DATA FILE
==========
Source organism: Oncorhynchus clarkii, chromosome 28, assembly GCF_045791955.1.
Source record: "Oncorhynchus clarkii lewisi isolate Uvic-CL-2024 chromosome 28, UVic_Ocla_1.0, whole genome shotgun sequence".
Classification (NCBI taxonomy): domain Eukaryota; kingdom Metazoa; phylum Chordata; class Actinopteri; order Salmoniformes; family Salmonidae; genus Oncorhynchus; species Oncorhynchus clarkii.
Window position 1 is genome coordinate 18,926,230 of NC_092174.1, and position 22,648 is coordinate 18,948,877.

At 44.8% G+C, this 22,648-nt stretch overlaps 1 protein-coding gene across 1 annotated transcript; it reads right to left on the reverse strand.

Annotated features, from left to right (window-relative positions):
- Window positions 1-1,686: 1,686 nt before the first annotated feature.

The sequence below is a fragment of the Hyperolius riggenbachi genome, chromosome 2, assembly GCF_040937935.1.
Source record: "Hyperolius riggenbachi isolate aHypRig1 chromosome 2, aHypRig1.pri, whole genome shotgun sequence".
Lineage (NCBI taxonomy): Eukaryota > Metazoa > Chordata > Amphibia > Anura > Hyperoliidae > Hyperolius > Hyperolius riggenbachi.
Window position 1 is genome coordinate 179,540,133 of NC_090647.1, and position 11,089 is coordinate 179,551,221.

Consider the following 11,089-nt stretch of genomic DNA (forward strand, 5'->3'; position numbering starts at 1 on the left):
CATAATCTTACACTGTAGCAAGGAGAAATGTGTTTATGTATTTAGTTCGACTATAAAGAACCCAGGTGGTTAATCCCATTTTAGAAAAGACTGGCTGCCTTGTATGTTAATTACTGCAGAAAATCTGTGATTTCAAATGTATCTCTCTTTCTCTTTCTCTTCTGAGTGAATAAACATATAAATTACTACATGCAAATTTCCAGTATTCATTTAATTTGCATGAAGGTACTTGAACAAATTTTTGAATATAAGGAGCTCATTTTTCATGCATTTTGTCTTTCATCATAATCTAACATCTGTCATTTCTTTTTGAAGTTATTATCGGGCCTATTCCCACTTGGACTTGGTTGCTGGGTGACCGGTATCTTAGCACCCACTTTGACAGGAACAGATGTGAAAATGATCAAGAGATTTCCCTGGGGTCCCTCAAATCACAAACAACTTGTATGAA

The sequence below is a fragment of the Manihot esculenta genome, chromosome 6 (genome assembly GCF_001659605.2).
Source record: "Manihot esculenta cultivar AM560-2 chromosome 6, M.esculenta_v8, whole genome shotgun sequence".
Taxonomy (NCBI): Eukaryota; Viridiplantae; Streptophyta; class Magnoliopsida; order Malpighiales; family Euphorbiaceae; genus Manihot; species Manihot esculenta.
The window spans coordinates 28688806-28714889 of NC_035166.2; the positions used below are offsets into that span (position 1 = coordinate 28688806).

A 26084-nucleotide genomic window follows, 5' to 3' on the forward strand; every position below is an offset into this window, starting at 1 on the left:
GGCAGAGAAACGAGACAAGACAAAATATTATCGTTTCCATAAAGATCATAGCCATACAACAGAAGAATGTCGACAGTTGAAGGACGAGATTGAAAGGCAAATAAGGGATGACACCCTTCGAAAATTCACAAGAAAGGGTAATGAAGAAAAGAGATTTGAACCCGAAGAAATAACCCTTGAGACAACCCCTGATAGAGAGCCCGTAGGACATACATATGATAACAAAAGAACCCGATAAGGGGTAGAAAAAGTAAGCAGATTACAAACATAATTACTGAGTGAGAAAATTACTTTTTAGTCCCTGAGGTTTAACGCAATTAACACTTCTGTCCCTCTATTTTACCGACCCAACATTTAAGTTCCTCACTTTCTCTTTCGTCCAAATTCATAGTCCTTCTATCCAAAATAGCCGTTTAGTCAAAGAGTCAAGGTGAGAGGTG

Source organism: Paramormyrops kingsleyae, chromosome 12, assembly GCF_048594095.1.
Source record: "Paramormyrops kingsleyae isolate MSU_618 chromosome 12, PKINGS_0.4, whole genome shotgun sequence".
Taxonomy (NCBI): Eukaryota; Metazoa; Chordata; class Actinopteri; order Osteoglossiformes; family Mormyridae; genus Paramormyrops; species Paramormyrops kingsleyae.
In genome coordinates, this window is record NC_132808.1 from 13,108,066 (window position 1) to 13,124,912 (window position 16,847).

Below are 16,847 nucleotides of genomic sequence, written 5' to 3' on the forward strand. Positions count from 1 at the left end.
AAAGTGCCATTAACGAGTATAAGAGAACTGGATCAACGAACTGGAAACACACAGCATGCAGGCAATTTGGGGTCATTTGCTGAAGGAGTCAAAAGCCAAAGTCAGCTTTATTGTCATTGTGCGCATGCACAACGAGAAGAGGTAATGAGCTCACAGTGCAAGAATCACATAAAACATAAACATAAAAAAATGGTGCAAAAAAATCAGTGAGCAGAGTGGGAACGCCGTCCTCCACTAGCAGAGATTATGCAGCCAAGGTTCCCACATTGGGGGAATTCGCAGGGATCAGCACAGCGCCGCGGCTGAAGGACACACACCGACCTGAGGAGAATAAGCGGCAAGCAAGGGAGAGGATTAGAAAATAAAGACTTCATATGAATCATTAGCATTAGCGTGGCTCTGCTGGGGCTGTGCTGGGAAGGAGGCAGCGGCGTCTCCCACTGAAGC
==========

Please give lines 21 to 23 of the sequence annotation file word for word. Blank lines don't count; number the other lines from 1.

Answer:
Source record: "Paramormyrops kingsleyae isolate MSU_618 chromosome 12, PKINGS_0.4, whole genome shotgun sequence".
Taxonomy (NCBI): Eukaryota; Metazoa; Chordata; class Actinopteri; order Osteoglossiformes; family Mormyridae; genus Paramormyrops; species Paramormyrops kingsleyae.
In genome coordinates, this window is record NC_132808.1 from 13,108,066 (window position 1) to 13,124,912 (window position 16,847).